Whose life and work, in the long arc of history, has the greatest consequence? Today, sports figures, wealthy and influential business and industry leaders, political stars, media celebrities, and acting and singing sensations seem to get most of the attention and adulation, but do they really matter all that much? To be sure, Michael Jordan, Bill Gates, Newt Gingrich, Barbara Walters, and Michael Jackson changed the world. But the changes they made, although impressive, are small when compared with what was wrought by the genuinely great innovators, the founders of the major religions: Moses, Buddha, Confucius, Jesus, Muhammad.
In our continuing series on the Fathers of Faith, this month Harvard Professor Tu Weiming presents the life and work of Confucius. As Karl Jaspers in the 1950s and Voltaire, Rousseau, and Leibniz in the eighteenth century all noted, Confucius was one of the most paradigmatic individuals in all of recorded human history. Born into a family of small nobility in 551 b.c.e., Confucius lived in a place and time of social and political turmoil and crisis. As Professor Tu details, through study and work Confucius developed a personal, concrete, and practical way of life that was intended to be universally applicable to all particular aspects of the human condition. This Confucian Way has deeply influenced China and indeed most of East Asia.
In our other essays this month, Anne Wortham looks at the cowboy movies and TV shows that she and her small-town child cocontractorsmpanions watched in the years 1945–1955. In contrast to other commentators, who represent these years and their media as ones of conflict in which whites imposed their understandings on nonwhites, she finds that for children such as she these mass media were an agent of cultural consensus, of moral and civic consciousness that transcended race and that embodied and characterized the American ideal.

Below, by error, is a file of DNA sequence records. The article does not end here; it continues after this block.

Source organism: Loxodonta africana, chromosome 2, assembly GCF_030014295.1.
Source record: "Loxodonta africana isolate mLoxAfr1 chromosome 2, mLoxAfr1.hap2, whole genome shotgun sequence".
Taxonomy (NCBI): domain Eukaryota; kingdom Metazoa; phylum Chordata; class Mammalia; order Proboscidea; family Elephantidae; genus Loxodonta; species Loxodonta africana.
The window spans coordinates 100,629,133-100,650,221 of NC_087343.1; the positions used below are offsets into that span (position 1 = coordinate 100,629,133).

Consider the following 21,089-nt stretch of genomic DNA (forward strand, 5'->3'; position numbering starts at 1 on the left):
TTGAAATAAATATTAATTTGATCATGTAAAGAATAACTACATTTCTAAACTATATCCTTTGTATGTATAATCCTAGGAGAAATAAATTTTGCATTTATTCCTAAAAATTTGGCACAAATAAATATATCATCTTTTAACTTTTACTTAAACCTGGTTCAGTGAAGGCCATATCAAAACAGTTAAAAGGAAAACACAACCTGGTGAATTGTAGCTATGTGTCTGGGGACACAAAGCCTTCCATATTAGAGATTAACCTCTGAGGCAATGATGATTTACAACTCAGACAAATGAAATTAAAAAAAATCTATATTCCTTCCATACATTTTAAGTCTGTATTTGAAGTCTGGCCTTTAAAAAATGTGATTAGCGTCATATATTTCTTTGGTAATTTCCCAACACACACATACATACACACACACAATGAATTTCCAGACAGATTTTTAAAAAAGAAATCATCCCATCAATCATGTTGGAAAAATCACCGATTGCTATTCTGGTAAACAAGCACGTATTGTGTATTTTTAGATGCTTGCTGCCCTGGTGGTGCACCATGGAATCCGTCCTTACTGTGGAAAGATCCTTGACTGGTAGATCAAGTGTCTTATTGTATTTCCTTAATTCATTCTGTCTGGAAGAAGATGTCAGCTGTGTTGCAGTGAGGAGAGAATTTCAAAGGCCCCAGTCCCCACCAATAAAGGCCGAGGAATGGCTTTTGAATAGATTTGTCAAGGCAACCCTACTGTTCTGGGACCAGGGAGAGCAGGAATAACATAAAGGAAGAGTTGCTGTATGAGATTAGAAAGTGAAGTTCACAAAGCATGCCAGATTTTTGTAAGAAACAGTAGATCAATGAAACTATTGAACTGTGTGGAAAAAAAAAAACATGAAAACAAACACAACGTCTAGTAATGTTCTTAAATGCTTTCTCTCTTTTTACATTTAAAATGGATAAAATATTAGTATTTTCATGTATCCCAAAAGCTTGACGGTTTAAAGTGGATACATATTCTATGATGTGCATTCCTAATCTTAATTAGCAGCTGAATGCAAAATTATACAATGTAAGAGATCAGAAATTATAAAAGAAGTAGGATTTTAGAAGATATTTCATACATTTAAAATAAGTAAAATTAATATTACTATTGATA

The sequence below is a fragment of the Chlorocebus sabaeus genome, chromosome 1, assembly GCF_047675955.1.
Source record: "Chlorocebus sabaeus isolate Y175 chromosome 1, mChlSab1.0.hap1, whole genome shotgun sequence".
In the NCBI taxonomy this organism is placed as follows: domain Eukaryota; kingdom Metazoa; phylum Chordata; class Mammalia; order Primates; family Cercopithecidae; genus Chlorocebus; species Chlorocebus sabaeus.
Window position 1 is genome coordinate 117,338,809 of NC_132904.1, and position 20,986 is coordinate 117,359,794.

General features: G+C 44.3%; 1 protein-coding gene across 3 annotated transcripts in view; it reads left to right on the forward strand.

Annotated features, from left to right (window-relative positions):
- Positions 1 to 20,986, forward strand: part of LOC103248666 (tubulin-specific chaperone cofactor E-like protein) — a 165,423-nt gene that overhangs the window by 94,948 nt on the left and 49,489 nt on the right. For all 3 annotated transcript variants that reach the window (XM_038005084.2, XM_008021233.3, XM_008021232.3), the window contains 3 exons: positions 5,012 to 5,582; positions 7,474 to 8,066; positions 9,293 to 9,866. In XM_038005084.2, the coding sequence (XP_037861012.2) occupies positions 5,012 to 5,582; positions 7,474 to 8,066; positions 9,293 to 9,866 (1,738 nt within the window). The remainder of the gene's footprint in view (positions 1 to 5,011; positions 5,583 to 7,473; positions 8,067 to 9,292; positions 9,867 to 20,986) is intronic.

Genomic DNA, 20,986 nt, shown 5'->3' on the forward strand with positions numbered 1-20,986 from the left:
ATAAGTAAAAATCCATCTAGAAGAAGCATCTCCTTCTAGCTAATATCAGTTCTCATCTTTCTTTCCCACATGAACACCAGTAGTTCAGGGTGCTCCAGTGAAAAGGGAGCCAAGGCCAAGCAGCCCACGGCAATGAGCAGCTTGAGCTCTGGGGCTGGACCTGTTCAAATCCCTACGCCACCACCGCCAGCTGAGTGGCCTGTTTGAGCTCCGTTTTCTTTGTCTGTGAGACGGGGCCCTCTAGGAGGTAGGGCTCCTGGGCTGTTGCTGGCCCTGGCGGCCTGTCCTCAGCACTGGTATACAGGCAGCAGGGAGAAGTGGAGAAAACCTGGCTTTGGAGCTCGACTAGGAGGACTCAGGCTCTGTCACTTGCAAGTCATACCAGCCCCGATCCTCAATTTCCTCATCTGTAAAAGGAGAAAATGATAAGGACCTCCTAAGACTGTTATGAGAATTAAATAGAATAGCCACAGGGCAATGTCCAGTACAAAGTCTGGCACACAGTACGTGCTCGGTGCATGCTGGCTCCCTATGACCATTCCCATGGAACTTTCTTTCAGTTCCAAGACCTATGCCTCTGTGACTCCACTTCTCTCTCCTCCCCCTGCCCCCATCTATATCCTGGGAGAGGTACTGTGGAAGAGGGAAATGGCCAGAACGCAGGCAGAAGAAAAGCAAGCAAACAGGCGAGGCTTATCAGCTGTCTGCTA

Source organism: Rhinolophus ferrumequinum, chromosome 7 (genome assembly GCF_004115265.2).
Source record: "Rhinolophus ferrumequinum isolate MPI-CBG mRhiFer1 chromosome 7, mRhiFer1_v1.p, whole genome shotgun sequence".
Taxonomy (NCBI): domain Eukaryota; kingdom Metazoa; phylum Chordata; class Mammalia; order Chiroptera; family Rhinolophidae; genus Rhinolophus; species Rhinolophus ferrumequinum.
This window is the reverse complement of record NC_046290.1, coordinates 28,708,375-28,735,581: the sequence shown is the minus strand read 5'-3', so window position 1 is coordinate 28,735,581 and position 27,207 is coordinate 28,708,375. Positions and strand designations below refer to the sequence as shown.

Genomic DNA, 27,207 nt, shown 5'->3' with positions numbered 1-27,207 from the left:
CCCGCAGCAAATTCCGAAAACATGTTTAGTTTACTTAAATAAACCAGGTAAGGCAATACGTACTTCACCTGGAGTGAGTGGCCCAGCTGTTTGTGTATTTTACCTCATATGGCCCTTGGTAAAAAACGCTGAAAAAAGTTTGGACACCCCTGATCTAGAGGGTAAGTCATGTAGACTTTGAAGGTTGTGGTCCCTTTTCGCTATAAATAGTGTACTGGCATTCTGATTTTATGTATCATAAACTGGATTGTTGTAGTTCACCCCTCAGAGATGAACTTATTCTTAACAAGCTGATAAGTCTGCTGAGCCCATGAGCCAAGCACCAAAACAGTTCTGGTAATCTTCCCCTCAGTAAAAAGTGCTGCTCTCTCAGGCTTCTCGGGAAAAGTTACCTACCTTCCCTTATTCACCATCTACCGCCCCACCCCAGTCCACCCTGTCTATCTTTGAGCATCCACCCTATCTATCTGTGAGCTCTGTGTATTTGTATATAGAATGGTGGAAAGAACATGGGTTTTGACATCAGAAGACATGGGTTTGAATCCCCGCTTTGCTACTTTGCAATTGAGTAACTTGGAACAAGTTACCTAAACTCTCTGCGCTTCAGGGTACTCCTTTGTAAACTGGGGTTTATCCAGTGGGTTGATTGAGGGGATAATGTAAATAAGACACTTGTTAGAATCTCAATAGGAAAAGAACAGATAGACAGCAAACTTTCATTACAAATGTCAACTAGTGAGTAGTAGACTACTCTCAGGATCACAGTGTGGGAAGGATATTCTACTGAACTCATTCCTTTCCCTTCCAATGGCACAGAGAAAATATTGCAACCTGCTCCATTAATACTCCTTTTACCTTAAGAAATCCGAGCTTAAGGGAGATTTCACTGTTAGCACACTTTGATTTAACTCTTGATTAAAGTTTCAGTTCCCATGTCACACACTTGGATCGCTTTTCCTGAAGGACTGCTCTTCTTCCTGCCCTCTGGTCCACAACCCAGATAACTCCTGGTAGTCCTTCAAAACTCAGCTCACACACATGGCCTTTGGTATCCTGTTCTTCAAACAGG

In an essay on the general topic of humanitarian aid and voluntary giving, Daniel T. Oliver looks at what has happened to those nonprofit organizations that receive significant amounts of their funding from the government. He details how such organizations become, in effect, government contractors–politicized, bureaucratized, secularized, and no longer independent entities.
Mark Barna takes up the problem of job satisfaction and career fulfillment. Present-day best-selling spiritual books tend to tell us to do what we love, make a difference in the world, and be our own boss. But, he says, this is a watering down and misunderstanding of perennial truths. In fact, he points out, for every person who has succeeded through implementing such ideas there are many dozens who have failed. We begin to unveil the mystery of vocation when we understand the radical reorientation of one’s values, called “repentance” in most English Bibles.